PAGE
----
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Social Research

Evaluation of European Social Fund peer mentoring Wales

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  • Release date: 7 February 2014
The project has the primary aim of assisting ex-substance misusers across Wales to enter employment or further learning.


  • Between October 2009 and September 2013, 9,627 clients were registered as participants in the project.
  • Based on those registered up to June 2013, just over two-thirds were male, over three-quarters were between 25 and 54, and the great majority were White European.
  • Only 30 per cent had qualifications at NQF Level 2 (i.e. GCSE level) or above and at least a third had none at all.
  • Well over a third had been dependent on substances (most commonly alcohol, followed by heroin) for most of their adult lives, and most of these had been unemployed for a similar period.
  • On average, clients remained with the project for about seven months.

The path followed by participants after registration

The most common pattern was for them first to take one or more short non-accredited courses (which was helpful as a gentle introduction to the service, as well as allowing the provider to claim an ‘other positive outcome’), followed by:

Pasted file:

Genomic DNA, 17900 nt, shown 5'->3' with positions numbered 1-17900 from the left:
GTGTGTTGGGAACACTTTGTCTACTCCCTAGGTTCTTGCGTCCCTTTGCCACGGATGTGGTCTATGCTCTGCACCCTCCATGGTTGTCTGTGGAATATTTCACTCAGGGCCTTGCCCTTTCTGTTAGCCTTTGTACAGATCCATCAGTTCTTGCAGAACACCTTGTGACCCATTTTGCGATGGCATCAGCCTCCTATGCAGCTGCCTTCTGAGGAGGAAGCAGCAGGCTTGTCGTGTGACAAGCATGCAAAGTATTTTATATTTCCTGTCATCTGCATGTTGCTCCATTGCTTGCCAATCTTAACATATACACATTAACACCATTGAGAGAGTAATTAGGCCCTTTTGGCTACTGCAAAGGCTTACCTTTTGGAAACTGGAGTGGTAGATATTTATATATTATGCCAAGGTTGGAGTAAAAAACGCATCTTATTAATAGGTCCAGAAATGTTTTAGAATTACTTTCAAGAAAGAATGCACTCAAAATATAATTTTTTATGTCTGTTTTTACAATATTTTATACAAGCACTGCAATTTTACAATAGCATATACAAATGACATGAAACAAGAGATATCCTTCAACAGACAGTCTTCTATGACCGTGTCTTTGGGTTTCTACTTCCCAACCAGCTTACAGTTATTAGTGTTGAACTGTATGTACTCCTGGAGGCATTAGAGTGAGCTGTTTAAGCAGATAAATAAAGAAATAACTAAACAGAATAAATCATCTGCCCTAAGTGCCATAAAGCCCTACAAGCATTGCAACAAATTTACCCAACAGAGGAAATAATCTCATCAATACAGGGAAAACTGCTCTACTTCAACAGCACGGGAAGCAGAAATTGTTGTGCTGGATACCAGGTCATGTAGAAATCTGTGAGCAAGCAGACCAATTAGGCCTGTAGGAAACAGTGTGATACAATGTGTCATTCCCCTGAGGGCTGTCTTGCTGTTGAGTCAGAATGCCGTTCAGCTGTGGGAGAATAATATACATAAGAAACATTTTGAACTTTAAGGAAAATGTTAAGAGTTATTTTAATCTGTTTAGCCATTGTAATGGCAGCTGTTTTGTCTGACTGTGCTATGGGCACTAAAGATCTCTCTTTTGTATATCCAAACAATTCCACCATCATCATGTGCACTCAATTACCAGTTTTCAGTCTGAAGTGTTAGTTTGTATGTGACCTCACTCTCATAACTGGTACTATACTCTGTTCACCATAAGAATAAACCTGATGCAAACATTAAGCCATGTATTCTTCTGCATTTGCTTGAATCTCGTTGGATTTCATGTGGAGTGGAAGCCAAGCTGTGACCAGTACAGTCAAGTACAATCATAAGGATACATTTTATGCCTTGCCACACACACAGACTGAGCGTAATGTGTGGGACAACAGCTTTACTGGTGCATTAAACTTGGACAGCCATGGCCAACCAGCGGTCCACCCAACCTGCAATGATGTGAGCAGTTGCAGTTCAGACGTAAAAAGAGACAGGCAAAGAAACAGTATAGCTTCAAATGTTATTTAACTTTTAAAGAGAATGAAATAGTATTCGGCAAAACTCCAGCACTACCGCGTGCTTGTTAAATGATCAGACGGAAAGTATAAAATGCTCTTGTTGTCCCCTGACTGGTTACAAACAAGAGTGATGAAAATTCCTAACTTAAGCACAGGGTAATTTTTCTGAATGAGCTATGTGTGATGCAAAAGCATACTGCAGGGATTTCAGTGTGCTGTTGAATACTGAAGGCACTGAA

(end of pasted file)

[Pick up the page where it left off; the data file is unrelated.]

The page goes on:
• Allocation to a key worker and/or peer mentor to assess the case and make an action plan.
  • Some would take more courses to enhance their social skills or confidence levels, some would start training for a qualification relevant to their planned area of employment; others would begin volunteering or work experience, and still others would start applying for jobs.
  • A minority, too, would begin to train as a peer mentor.


  • The providers achieved almost all the four-year targets set for the project, which had been revised downwards in 2010 in the light of changed circumstances (especially the economic recession and the advent of the Work Programme).
  • Ten per cent of clients had entered employment; nine per cent had entered further learning; 14 per cent had gained a qualification; and 65 per cent had achieved at least one ‘other positive outcome’ - most often, completing a course or volunteering (the above figures are not mutually exclusive).  

Seven recommendations are made on the basis of the findings.


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